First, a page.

Continued need for screening

Although the new HPV vaccines are expected to significantly reduce the risk and incidence of cervical cancer, they will not replace screening; rather, use of the vaccines in partnership with screening will maximize effectiveness.39,40 Screening is needed for the millions of women aged 30 or older in whom HPV infection has likely occurred if they have been sexually active sometime in their lives. Because the new vaccines are not therapeutic, they cannot benefit women who are already infected. In these women, the effects would be much smaller, probably protecting against the type not yet encountered.

Countries with screening programs already in place should continue to support screening even if a vaccination program is instituted. In countries without screening programs, policymakers should consider initiating screening of women aged 30 and older once or twice in their lifetimes, in conjunction with vaccination of girls and young women who are not yet sexually active.15,40,41 To learn more, visit the Screening section.

Vaccinating boys

Vaccinating boys is not cost-effective in the developing world.
Boys can become infected with HPV, they can infect female partners, and they can develop HPV-associated diseases such as penile, anal, and oral cancers or genital warts. Some experts believe that vaccinating both males and females would benefit women because women are infected by male sexual partners, but computer models suggest that this strategy may not be cost-effective unless vaccine coverage of girls is low.42

Unanswered questions about HPV vaccines

Current research projects and clinical trials are addressing questions:

  • Will booster shots be necessary, and if so, when and how often?
  • What is the optimal dosing regimen? Can protection be achieved with fewer than three doses? Can doses be delivered on schedules different from the current ones?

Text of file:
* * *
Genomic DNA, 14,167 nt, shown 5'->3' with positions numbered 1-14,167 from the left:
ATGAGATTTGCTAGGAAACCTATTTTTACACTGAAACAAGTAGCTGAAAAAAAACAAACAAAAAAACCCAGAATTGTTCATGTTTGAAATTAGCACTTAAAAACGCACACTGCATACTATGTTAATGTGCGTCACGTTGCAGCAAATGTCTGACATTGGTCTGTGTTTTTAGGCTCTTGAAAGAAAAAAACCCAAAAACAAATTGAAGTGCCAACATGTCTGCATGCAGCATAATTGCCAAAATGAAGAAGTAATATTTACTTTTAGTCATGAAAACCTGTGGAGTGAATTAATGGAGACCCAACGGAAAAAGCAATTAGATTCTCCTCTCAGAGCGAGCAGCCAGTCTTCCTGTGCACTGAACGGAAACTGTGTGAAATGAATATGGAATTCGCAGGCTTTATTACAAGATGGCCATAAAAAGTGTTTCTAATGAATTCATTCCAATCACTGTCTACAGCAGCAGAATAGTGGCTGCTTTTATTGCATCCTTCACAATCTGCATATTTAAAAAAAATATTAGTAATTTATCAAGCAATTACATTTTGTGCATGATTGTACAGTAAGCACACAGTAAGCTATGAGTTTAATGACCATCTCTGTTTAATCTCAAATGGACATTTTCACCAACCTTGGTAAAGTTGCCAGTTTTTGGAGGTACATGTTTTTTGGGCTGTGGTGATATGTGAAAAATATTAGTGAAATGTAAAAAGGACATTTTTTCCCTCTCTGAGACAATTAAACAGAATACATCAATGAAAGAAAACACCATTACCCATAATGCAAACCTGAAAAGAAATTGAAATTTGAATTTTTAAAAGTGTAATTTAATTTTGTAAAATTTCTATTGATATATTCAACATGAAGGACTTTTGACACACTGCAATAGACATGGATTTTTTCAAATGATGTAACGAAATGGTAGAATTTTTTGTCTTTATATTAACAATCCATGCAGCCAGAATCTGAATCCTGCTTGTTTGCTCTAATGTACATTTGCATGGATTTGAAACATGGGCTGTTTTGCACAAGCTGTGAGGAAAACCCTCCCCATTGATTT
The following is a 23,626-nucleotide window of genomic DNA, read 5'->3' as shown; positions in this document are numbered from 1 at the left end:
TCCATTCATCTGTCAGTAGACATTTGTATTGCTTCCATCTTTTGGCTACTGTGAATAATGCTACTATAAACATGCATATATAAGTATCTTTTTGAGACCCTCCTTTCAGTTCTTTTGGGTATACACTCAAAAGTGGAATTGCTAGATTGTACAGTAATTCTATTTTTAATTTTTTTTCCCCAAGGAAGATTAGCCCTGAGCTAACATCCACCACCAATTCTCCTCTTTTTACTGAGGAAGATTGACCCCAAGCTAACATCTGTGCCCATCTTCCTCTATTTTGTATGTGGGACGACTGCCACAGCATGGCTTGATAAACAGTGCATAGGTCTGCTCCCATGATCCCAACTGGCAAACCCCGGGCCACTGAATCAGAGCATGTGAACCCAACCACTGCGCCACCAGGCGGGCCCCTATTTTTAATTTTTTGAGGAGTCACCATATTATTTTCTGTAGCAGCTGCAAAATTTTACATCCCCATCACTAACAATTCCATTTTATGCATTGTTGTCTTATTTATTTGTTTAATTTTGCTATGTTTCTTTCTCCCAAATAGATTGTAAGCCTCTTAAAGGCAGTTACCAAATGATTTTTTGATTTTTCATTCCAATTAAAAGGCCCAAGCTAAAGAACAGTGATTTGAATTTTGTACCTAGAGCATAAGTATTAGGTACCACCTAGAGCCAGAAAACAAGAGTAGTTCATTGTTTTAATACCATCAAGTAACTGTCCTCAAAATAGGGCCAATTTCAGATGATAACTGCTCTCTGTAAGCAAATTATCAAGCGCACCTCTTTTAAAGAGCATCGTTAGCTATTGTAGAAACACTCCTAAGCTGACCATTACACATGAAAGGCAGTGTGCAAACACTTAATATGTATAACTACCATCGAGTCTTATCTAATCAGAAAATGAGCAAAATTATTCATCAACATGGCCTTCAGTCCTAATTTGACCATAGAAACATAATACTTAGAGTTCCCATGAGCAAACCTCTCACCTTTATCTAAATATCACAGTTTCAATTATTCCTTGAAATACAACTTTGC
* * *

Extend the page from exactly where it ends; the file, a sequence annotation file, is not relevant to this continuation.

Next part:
• Are the vaccines safe in pregnant and breastfeeding women?
  • Is co-administration with other adolescent vaccines safe and effective?

Future vaccines

Second-generation prophylactic vaccines

A key goal for the future is to develop preventive vaccines that are more suitable to resource-limited areas. Some features that would improve current vaccines include:
  • Lower price.
  • Longer shelf life.
  • Stable at a range of temperatures.
  • Effective after only one or two doses.
  • Function when given nasally or orally.
  • Effective against multiple high-risk HPV types.
  • Confer long-lasting immunity without boosters.

Investigators are working on second generation prophylactic vaccines that may address some of these needs.43,44

Therapeutic vaccines

Currently, no therapies are available for active HPV infections, but researchers are working on vaccines that may prevent cancer in women who have persistent HPV infections. These vaccines could be used alone or in combination with other treatments, and would be designed to stop the progression of low-grade lesions to invasive cancer, or to prevent the recurrence of previously treated lesions or cancer.43,45,46
Photo: PATH (center), PATH/Amynah Janmohamed (right)
People meeting 


Key resources

Watch videoHPV vaccination video and transcript

Case study: HPV vaccination in Africa

Case study: HPV vaccination in Latin America

Vaccination (RHO Cervical Cancer website)

World Health Organization position paper on human papillomavirus vaccines (PDF)

Global Guidance for Cervical Cancer Prevention and Control (International Federation of Gynecology and Obstetrics, PDF)

Cervical cancer, human papillomavirus (HPV), and HPV vaccines: Key points for policy-makers and health professionals (World Health Organization)